param($key,$arg)

$selectedBranch =$(Invoke-FuzzyBranchSelector)
}


### Commit selector

You can probably see where this is going, so I won’t flood this blog post with code snippets. I’ve posted my PowerShell profile script here instead. https://gitlab.com/snippets/1770382

But just to describe this one, it lets me quickly see at a glance what commits have been made recently and a short preview of their contents. If you change the log command to include the author, you could search using that too.

### Solution/SQL launcher

This one is probably the one I use the most. The function is fairly straight forward, all it does is invoke fzf with an initial search condition - file names should end in .sln. Once I select the solution files I care about it pipes the path to explorer.exe` which then knows to launch a Visual Studio instance for each.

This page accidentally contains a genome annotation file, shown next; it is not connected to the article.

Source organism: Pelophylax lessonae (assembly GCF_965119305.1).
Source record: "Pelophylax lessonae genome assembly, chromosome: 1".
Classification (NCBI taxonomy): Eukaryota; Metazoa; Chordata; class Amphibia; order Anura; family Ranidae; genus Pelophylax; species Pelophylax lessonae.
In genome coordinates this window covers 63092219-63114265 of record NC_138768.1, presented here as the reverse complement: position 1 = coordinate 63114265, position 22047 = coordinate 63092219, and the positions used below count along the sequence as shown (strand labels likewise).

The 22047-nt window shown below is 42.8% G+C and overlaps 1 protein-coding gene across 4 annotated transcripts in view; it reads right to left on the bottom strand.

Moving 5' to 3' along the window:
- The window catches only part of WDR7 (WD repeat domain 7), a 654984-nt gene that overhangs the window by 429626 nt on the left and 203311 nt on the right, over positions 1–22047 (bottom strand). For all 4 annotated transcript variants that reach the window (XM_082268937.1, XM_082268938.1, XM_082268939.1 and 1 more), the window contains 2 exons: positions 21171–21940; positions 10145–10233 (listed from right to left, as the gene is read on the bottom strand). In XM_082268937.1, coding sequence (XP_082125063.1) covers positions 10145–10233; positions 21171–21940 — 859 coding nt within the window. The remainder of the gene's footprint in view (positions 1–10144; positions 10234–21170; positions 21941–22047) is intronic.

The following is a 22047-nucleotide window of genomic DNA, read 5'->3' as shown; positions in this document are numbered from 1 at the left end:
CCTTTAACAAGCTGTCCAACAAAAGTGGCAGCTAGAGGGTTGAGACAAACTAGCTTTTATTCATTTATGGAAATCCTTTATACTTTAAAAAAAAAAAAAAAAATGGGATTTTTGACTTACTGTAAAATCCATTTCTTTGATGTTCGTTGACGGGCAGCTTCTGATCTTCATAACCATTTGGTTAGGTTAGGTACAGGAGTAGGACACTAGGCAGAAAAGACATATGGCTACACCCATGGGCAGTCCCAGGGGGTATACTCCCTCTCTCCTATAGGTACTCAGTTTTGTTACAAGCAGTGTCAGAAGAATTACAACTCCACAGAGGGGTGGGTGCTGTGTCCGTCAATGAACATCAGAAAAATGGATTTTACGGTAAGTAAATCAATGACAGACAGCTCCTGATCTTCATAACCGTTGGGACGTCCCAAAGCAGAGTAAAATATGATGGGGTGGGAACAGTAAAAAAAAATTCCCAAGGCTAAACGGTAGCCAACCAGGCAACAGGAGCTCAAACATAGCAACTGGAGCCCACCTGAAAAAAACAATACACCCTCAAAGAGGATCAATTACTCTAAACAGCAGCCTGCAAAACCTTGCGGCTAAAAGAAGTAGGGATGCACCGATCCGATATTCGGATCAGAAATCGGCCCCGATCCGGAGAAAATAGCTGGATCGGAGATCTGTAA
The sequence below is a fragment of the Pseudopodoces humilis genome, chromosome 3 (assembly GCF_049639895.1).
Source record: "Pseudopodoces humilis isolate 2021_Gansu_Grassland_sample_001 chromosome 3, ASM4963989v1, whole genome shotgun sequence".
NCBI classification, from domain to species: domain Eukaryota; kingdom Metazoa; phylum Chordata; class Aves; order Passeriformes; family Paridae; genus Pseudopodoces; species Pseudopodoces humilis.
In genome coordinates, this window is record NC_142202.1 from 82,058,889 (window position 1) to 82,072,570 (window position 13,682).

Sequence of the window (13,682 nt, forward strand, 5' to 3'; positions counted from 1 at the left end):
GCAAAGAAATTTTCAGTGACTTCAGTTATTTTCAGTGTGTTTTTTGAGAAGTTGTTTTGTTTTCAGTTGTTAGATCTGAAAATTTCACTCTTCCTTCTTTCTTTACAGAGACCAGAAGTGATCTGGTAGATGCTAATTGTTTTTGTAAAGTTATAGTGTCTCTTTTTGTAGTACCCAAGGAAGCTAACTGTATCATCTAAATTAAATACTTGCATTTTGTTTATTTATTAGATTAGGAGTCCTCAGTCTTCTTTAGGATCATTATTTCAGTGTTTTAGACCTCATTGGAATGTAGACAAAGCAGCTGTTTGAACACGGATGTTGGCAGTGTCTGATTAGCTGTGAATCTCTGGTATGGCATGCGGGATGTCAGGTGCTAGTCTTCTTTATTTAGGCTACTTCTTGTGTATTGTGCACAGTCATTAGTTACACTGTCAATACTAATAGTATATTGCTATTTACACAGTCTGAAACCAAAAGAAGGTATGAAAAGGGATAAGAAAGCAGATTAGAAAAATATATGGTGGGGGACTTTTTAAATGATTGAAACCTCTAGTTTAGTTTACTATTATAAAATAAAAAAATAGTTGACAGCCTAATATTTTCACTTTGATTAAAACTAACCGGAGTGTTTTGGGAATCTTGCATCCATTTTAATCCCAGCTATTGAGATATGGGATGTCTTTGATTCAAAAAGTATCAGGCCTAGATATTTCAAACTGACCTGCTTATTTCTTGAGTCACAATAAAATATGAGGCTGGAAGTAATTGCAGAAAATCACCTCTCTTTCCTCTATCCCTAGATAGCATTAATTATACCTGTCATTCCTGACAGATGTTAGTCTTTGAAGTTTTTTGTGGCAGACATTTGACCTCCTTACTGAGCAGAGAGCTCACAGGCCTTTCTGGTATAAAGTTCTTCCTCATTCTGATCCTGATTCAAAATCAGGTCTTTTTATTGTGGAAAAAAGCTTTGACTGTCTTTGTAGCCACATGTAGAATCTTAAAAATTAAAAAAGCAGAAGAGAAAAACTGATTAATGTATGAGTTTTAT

The SQL launcher works similarly but since VSCode is my default handler for SQL files, I get an instance of that instead.

That’s all for this post - hope someone finds this useful. Do let me know if you have questions or think up some other cool use-cases!